In order to arrive at answers to these questions it is first necessary to locate the Crucifixion within the wider framework of Bacons art, the rationale for which is contained in his statement “I’m not really trying to say anything, I’m trying to do something.” (1) In Bacons words his aim is to record ones own feelings about certain situations as closely to oneown nervous system as one possibly can. The main way he has achieved this is by making what he calls “irrational marks. These are the temporary suspension of conscious control, either in a spasm of impatience or exasperation, or when the painters hand is liberated by alcohol, as in Three Studies for a Crucifixion (1962). Accidental elements can also be forced by the deliberate use of chancefor example, when paint is flung at the canvas. Bacon regards these methods as effective vehicles for recording sensation because, through them the will has been subdued by the instinct and consequently images are able to proceed from the unconscious, unchecked and unaltered by reason. These marks are then retained in the form in which they appear, as non-illustrative elements recording a sudden surge of irrational activity, or partially or entirely developed by subsequent mark-making which may be conscious and illustrative or also irrational.

But Bacon is not interested in recording feelings for their own sake. Although be believes non-representational marks possess a vitality and a poignancy lacking in marks made in order to illustrate appearance, he has never shown an interest in abstract painting.  Moreover, although the irrational marks in Baconpaintings are used to disrupt and distort figurative elements, appearance is not modified  simply to reveal extreme emotional states. Instead Bacons aim is to record sensation as directly as possible because sensation is an essential part of the experience of reality which he wants to re-invent. It may be, he has said, that realism is always subjective. (2)  This rests on the phenomenalist tenet that we experience reality indirectly, via the evidence of our senses, and consequently that perception constitutes our sense of reality.

However, perception is influenced by subjective forces, such as age, imagination and learning. Thus, the experience of reality is dependent on and influenced by the perceiver’s psyche Reality is therefore a construct of the perceptions of appearance and the subjective forces which are aroused by those perceptions or which we bring to bear on them. The coexistence of illustrational form(s)” (3) and irrational marks in Bacons  paintings results in distortion but this is neither a gratuitous violation of appearance nor evidence of a perverse taste for horror. Rather it is an attempt, as Bacon explains, to bring the figurative thing up into the nervous system more violently and more poignantly Distortion is also intended to capture the appearance together with the cluster of sensations that the appearance arouses in me.  The use of irrational activity thus functions in two ways. Firstly, it engages the viewers sensations as part of the perceptual process and, secondly, it records Bacons subjective response to the images he projects onto the canvas. In this way, these images are analogues for our experience of the real in which appearance and sensation enmesh and are held in tension.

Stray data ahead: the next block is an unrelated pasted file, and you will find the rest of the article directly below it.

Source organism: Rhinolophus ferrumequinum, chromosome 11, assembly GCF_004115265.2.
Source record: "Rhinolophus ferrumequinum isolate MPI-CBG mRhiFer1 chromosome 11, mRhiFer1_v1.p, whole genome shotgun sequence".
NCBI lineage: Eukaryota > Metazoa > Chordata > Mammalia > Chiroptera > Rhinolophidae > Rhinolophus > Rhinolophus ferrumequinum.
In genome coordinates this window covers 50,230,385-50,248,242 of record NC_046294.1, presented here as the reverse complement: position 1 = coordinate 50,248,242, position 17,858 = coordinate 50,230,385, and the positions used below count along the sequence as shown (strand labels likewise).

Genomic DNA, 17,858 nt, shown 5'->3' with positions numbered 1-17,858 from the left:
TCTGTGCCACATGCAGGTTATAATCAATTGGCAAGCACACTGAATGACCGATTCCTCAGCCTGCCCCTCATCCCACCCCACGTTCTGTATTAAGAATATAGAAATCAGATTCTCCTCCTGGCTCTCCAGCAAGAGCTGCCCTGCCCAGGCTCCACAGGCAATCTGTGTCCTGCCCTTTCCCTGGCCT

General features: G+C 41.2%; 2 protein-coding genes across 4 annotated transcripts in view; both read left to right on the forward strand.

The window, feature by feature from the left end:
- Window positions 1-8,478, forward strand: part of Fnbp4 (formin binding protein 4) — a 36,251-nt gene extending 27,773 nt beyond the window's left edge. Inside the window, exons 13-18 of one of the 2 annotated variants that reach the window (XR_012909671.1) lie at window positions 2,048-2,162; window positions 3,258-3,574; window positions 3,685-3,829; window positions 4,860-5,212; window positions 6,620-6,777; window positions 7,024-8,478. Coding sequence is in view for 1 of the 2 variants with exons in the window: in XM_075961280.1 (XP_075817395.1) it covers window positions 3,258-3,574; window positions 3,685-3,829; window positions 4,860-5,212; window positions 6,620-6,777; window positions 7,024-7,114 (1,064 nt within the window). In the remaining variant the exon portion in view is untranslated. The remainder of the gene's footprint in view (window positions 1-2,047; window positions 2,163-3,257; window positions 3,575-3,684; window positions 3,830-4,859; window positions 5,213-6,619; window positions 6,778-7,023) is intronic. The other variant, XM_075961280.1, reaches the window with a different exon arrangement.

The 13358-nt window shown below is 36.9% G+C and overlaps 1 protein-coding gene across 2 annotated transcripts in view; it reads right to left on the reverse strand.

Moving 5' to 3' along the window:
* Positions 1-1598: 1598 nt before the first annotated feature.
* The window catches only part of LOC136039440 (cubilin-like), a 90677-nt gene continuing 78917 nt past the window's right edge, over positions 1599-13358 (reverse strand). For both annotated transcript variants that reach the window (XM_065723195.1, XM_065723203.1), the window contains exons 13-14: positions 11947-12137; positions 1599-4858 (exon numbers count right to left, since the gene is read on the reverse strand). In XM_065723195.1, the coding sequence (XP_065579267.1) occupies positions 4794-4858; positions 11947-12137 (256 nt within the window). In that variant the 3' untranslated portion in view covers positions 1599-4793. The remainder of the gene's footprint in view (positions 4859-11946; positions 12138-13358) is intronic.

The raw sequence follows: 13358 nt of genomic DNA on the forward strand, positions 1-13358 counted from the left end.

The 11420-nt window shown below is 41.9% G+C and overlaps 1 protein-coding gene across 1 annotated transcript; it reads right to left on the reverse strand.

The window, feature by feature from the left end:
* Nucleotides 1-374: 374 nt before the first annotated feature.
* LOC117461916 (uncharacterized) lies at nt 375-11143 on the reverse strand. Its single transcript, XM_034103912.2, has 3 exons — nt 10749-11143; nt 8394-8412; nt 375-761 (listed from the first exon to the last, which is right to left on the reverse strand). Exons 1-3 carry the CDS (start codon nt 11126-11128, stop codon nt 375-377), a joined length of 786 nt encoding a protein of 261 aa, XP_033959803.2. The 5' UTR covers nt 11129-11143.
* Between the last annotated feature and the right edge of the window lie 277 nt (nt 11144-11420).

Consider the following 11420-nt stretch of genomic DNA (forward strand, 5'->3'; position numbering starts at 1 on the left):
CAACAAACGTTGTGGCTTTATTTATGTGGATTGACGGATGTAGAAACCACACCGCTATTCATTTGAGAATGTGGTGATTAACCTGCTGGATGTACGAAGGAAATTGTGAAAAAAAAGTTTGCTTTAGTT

Although Bacon has observed that Great art is a way of concentrating... what we know of our existence, (4) his is not an existential art. He is not concerned about making general statements about the nature of man, nor are these analogous images simply models for our experience of things. Bacons art is rooted in personal experience. Its purpose derives from his attitude to the nature of existence. Bacon regards life as a meaningless span which we invest with apparent significance and direction by the creation of attitudes, beliefs and goals which themselves lack meaning. Art functions in a similar way, as a game man uses to distract himself from the futility of existence. However, if art is to fulfil this purpose it must possess the cogency of reality. As Bacon says, the artist “must really deepen the game.” There are subjects to which Bacon has repeatedly returned for over forty yearsimages of the screaming Pope based on reproductions of Velázquezs portrait of Pope Innocent X, Van Gogh on his way to work, burdened by loneliness and despair, portraits of people Bacon has known or anonymous individuals in suits set in the confining space of a linear box or claustrophobic domestic interior, naked figures alone and splayed out on a bed or couples locked in throes of some desperate erotic act, self-portraits, images drawn from Greek mythology. All of them reflect, as Bacon put it, his “kind of psyche” which transforms appearance and invests it with a sense of  “exhilarated despair.” One subject in particular has been singles out by Bacon as “a magnificent armature” for his psyche: the Crucifixion.